Adding App Support

While we don't have a tutorial yet on creating your own custom applications on iOS, Android or any other BLE-enabled operating system, the following information will be useful to any application developers, and you're free to look at our open source code for our own iOS application.

Tony Dicola has also published some source code for Android around our BLE UART service, which you can consult on github.

The UART Service

For reasons that are clearly beyond the comprehension of mere mortals like us, the Bluetooth SIG has decided not to include a UART-type service in the list of officially accepted BLE service definitions.

Without an equivalent to SPP in Bluetooth Classic, we only have one choice ... defining and implementing a custom UART-esque service ourselves!

The custom UART service uses the following UUIDs, which are the values you need to know to make your application talk to the appropriate characteristic. There is one characteristic for TX and another for RX, similar to the way that UART uses two lines to send and receive data:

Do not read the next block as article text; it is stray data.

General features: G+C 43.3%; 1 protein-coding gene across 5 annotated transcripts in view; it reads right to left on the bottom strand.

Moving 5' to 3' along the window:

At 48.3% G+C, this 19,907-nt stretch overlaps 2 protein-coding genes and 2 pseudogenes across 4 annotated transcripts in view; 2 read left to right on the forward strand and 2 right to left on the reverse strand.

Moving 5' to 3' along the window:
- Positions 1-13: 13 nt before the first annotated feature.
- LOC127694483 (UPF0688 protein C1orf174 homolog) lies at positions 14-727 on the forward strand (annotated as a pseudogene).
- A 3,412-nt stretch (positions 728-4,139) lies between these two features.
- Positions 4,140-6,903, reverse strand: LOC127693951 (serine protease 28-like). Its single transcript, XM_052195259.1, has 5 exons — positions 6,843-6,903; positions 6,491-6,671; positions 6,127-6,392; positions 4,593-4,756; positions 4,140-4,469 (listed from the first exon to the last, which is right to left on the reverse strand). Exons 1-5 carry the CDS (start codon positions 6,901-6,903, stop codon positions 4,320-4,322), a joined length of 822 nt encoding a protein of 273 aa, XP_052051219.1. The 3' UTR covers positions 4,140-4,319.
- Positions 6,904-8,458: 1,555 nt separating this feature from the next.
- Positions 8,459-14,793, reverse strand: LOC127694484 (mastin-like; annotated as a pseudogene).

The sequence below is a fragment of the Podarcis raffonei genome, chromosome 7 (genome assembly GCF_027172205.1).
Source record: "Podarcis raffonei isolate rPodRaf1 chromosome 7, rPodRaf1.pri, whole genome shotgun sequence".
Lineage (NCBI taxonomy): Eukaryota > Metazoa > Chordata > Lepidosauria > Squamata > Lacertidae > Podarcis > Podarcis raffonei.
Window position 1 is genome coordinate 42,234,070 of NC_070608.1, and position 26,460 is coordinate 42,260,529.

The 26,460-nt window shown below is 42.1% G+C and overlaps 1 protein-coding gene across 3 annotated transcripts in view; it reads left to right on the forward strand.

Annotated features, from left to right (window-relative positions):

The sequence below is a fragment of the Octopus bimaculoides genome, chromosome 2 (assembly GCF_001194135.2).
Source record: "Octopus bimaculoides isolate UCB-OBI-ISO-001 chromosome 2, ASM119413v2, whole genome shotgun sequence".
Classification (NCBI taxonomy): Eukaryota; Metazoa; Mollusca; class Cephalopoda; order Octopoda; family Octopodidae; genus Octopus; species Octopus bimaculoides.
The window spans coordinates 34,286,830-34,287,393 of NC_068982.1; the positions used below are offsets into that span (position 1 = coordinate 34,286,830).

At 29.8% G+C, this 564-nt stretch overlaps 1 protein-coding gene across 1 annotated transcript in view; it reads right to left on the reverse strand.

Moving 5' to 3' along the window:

• UART Service UUID: 6E400001-B5A3-F393-E0A9-E50E24DCCA9E
  • TX Characteristic UUID: 6E400002-B5A3-F393-E0A9-E50E24DCCA9E
  • RX Characteristic UUID: 6E400003-B5A3-F393-E0A9-E50E24DCCA9E
These are the same UUID values used by Nordic Semiconductors in their test applications to stay compatible with their iOS and Android utilities
Using some sample code for your target OS (the Application Accelerator code from Bluetooth is a good start for iOS, Android or Windows), you can connect to the nRF8001 Breakout, find the UART service via the service UUID above, and then transfer data back and forth over the two available characteristics.

If you're new to Bluetooth Low Energy and don't know what characteristics and services are, have a look at our helpful Introduction to Bluetooth Low Energy learning guide as well, which lists some useful development resources at the end!
Last updated on May 04, 2015 Published on Mar 20, 2014